Management

The United States Fish and Wildlife Service (USFWS) has organized a national plan to help state and federal agencies, tribes, and many other organizations and individuals to investigate and manage WNS. Much about WNS is still unknown, so research continues to provide a more complete understanding of the disease. Management practices are being developed in hopes of preventing further spread of the disease and protecting bat populations. People can spread the fungus from bat to bat or cave to cave on their shoes and clothing, so it is important for people to take certain precautions in order to avoid this kind of spread. People should avoid direct contact with bats or contaminated surfaces. If contact is necessary people must wear gloves and protective clothing. All potentially contaminated materials and surfaces should be disinfected. Agencies are restricting public access to caves in hopes of preventing further human facilitated spreading of the fungus. Complete details of the USFWS WNS management plan can be found in their May 2011 publication “A National Plan for Assisting States, Federal Agencies, and Tribes in Managing White-Nose Syndrome in Bats”. Any sick bats, dead bats, or bats exhibiting abnormal behavior should be reported to the local wildlife authorities. The public should also be respectful of any cave closures.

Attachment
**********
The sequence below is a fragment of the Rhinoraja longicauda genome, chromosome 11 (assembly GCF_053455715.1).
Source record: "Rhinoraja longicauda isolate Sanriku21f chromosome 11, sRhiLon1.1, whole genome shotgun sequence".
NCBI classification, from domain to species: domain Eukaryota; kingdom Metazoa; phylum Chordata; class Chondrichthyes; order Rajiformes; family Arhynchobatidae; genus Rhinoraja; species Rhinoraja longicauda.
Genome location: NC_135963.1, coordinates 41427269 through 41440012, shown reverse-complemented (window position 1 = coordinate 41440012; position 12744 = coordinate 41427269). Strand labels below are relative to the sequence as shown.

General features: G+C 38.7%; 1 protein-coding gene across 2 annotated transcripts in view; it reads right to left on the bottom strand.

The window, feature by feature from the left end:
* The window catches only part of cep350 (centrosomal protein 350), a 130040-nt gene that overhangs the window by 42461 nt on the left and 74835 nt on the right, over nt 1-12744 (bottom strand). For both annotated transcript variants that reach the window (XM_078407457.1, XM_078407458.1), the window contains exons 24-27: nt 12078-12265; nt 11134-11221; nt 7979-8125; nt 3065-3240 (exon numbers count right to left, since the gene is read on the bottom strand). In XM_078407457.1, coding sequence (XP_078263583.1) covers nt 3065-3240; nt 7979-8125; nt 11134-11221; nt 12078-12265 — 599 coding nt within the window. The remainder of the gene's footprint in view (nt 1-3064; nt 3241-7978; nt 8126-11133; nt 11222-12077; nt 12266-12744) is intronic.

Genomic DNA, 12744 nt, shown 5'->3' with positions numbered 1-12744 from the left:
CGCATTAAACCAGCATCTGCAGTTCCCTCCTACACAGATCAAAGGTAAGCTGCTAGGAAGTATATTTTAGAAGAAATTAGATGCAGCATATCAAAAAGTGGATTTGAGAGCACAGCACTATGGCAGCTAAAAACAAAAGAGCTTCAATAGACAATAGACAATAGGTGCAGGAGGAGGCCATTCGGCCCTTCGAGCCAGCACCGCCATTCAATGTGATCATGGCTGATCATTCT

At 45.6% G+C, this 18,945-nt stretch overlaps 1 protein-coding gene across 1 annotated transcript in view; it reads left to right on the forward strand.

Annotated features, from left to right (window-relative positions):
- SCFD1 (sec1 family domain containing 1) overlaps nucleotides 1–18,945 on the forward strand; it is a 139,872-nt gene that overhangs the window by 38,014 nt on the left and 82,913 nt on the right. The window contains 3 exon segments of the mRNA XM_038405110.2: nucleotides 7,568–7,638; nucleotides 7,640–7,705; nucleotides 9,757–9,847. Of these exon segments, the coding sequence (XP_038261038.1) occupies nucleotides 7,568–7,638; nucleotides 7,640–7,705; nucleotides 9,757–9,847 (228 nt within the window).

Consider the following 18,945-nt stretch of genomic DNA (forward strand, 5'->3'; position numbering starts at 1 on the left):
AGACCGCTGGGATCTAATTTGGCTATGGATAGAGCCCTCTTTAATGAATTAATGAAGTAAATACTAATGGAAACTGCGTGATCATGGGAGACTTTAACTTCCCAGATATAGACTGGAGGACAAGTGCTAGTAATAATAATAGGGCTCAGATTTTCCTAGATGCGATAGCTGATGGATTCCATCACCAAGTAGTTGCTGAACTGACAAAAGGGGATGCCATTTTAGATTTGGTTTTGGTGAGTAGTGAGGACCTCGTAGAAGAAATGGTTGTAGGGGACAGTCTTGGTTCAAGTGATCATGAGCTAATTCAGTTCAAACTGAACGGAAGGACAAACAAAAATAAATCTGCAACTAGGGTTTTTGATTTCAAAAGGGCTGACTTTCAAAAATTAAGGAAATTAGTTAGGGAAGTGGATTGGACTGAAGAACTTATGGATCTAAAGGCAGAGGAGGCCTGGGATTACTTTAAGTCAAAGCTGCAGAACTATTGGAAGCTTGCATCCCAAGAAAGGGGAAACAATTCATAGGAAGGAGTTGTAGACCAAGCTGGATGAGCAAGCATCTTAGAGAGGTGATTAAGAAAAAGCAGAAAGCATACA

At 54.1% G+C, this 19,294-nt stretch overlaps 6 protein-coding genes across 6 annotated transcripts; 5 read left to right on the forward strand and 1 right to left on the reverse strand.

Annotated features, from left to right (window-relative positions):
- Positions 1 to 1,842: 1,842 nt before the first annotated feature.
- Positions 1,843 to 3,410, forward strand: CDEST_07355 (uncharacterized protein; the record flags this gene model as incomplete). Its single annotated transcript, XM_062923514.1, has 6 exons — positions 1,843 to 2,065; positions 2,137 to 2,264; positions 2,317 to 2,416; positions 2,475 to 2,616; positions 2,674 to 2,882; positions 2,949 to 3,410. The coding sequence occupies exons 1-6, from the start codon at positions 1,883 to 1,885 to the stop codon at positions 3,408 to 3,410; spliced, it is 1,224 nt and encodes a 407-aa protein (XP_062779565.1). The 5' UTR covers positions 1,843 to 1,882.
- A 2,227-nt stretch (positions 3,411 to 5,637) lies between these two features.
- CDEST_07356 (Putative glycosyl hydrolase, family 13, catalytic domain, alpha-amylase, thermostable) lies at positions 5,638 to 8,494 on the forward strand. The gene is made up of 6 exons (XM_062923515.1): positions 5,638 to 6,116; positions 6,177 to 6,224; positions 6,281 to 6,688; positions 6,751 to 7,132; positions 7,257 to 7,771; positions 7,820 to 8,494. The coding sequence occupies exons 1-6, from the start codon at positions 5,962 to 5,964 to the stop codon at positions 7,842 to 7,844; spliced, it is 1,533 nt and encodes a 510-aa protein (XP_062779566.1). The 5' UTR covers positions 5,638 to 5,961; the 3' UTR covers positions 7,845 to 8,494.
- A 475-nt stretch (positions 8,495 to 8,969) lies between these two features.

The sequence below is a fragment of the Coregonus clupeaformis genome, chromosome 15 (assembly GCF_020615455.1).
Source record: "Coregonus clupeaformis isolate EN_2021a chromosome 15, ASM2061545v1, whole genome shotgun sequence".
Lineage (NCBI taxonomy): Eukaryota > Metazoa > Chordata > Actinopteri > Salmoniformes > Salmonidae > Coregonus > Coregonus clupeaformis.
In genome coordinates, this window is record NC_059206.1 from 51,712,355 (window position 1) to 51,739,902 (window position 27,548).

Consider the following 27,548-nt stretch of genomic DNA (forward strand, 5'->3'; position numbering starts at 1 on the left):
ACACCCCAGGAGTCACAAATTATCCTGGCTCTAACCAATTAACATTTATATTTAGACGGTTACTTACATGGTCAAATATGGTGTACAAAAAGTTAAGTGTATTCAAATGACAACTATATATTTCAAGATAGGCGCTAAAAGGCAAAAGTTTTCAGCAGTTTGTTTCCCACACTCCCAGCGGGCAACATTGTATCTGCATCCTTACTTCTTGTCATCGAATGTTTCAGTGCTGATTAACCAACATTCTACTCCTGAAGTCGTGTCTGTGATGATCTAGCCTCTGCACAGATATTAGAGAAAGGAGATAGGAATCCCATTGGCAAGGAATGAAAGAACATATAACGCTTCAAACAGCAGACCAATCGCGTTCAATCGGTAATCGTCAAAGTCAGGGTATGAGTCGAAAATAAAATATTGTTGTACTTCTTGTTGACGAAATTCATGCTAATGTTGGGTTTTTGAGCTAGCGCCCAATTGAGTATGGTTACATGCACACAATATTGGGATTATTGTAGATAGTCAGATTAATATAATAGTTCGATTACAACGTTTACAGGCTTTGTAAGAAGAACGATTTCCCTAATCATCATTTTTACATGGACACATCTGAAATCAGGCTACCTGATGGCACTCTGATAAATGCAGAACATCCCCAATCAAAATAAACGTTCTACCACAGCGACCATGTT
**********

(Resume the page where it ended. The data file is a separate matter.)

Suggested Reading

  • A National Plan for Assisting States, Federal Agencies, and Tribes in Managing White-Nose Syndrome in Bats. May 2011. United States Fish and Wildlife Service.
  • National Wildlife Health Center. 2011. White-Nose Syndrome (WNS). United States Geological Survey.
  • Blehert, D. S., A. C. Hicks, M. Behr, C. U. Meteyer, B. M. Berlowski-Zier, E. L. Buckles, J. T. H. Coleman, S. R. Darling, A. Gargas, R. Niver, J. C. Okoniewski, R. J. Rudd, and W. B. Stone. 2009. Bat white-nose syndrome: an emerging fungal pathogen? Scie
  • Cryan, P. M., C. U. Meteyer, J. G. Boyles, and D. S. Blehert. 2010. Wing pathology of white-nose syndrome in bats suggests life-threatening disruption of physiology. BMC Biology 8.
  • Meteyer, C. U., M. Valent, J. Kashmer, E. L Buckles, J. M. Lorch, D. S. Blehert, A. Lollar, D. Berndt, E. Wheeler, C. L. White, and A. E. Ballmann. 2011. Recovery of little brown bats (Myotis lucifugus) from natural infection with Geomyces destructans, wh
  • White-Nose Syndrome. 2011. United States Fish and Wildlife Service.
  • White-Nose Syndrome: What is killing our bats? Fact Sheet. May 2011. United States Fish and Wildlife Service.
  • Wibbelt, G., A. Kurth, D. Hellmann, M. Weishaar, A. Barlow, M. Veith, J. Pruger, T. Gorfol, L. Grosche, F. Bontadina, U. Zophel, H. Seidl, P. M. Cryan, and D. S. Blehert. 2010. White-nose syndrome fungus (Geomyces destructans) in bats, Europe. Emerging In